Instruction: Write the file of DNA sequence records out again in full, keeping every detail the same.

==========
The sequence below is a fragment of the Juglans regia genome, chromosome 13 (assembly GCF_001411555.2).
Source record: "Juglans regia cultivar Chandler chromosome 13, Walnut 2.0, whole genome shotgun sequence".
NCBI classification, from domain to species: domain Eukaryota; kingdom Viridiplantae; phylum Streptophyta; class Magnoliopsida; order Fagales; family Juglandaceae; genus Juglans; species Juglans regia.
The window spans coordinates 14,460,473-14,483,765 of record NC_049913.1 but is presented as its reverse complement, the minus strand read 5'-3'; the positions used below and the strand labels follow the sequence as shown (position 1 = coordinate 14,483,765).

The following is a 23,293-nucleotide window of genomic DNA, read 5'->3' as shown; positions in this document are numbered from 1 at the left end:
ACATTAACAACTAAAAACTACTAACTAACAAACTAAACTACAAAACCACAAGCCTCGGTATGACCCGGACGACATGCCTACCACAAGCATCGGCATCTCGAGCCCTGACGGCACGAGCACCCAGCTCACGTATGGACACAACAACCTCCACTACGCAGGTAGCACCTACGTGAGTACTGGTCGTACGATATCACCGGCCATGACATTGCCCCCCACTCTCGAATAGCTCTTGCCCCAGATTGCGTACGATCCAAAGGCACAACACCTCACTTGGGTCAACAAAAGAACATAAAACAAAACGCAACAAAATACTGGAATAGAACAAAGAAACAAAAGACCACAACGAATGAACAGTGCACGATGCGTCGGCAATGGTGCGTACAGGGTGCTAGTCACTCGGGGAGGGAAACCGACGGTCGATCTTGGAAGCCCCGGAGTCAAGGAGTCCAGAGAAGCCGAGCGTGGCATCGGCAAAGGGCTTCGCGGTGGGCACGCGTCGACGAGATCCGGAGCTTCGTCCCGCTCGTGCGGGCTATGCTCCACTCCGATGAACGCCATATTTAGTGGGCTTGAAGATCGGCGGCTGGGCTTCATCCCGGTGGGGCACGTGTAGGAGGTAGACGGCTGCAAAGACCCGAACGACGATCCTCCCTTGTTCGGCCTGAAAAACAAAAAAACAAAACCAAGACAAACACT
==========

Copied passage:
The sequence below is a fragment of the Juglans regia genome, chromosome 13 (assembly GCF_001411555.2).
Source record: "Juglans regia cultivar Chandler chromosome 13, Walnut 2.0, whole genome shotgun sequence".
NCBI classification, from domain to species: domain Eukaryota; kingdom Viridiplantae; phylum Streptophyta; class Magnoliopsida; order Fagales; family Juglandaceae; genus Juglans; species Juglans regia.
The window spans coordinates 14,460,473-14,483,765 of record NC_049913.1 but is presented as its reverse complement, the minus strand read 5'-3'; the positions used below and the strand labels follow the sequence as shown (position 1 = coordinate 14,483,765).

The following is a 23,293-nucleotide window of genomic DNA, read 5'->3' as shown; positions in this document are numbered from 1 at the left end:
ACATTAACAACTAAAAACTACTAACTAACAAACTAAACTACAAAACCACAAGCCTCGGTATGACCCGGACGACATGCCTACCACAAGCATCGGCATCTCGAGCCCTGACGGCACGAGCACCCAGCTCACGTATGGACACAACAACCTCCACTACGCAGGTAGCACCTACGTGAGTACTGGTCGTACGATATCACCGGCCATGACATTGCCCCCCACTCTCGAATAGCTCTTGCCCCAGATTGCGTACGATCCAAAGGCACAACACCTCACTTGGGTCAACAAAAGAACATAAAACAAAACGCAACAAAATACTGGAATAGAACAAAGAAACAAAAGACCACAACGAATGAACAGTGCACGATGCGTCGGCAATGGTGCGTACAGGGTGCTAGTCACTCGGGGAGGGAAACCGACGGTCGATCTTGGAAGCCCCGGAGTCAAGGAGTCCAGAGAAGCCGAGCGTGGCATCGGCAAAGGGCTTCGCGGTGGGCACGCGTCGACGAGATCCGGAGCTTCGTCCCGCTCGTGCGGGCTATGCTCCACTCCGATGAACGCCATATTTAGTGGGCTTGAAGATCGGCGGCTGGGCTTCATCCCGGTGGGGCACGTGTAGGAGGTAGACGGCTGCAAAGACCCGAACGACGATCCTCCCTTGTTCGGCCTGAAAAACAAAAAAACAAAACCAAGACAAACACT